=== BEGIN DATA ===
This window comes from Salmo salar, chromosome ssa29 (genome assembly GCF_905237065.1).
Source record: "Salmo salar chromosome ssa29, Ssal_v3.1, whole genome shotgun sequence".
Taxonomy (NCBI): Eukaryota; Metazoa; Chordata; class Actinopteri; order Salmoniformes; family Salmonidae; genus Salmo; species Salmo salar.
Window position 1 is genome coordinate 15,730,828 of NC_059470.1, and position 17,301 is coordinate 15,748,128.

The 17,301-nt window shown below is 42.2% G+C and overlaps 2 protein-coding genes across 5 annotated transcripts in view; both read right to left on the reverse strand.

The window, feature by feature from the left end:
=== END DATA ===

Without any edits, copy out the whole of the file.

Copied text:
This window comes from Salmo salar, chromosome ssa29 (genome assembly GCF_905237065.1).
Source record: "Salmo salar chromosome ssa29, Ssal_v3.1, whole genome shotgun sequence".
Taxonomy (NCBI): Eukaryota; Metazoa; Chordata; class Actinopteri; order Salmoniformes; family Salmonidae; genus Salmo; species Salmo salar.
Window position 1 is genome coordinate 15,730,828 of NC_059470.1, and position 17,301 is coordinate 15,748,128.

The 17,301-nt window shown below is 42.2% G+C and overlaps 2 protein-coding genes across 5 annotated transcripts in view; both read right to left on the reverse strand.

The window, feature by feature from the left end: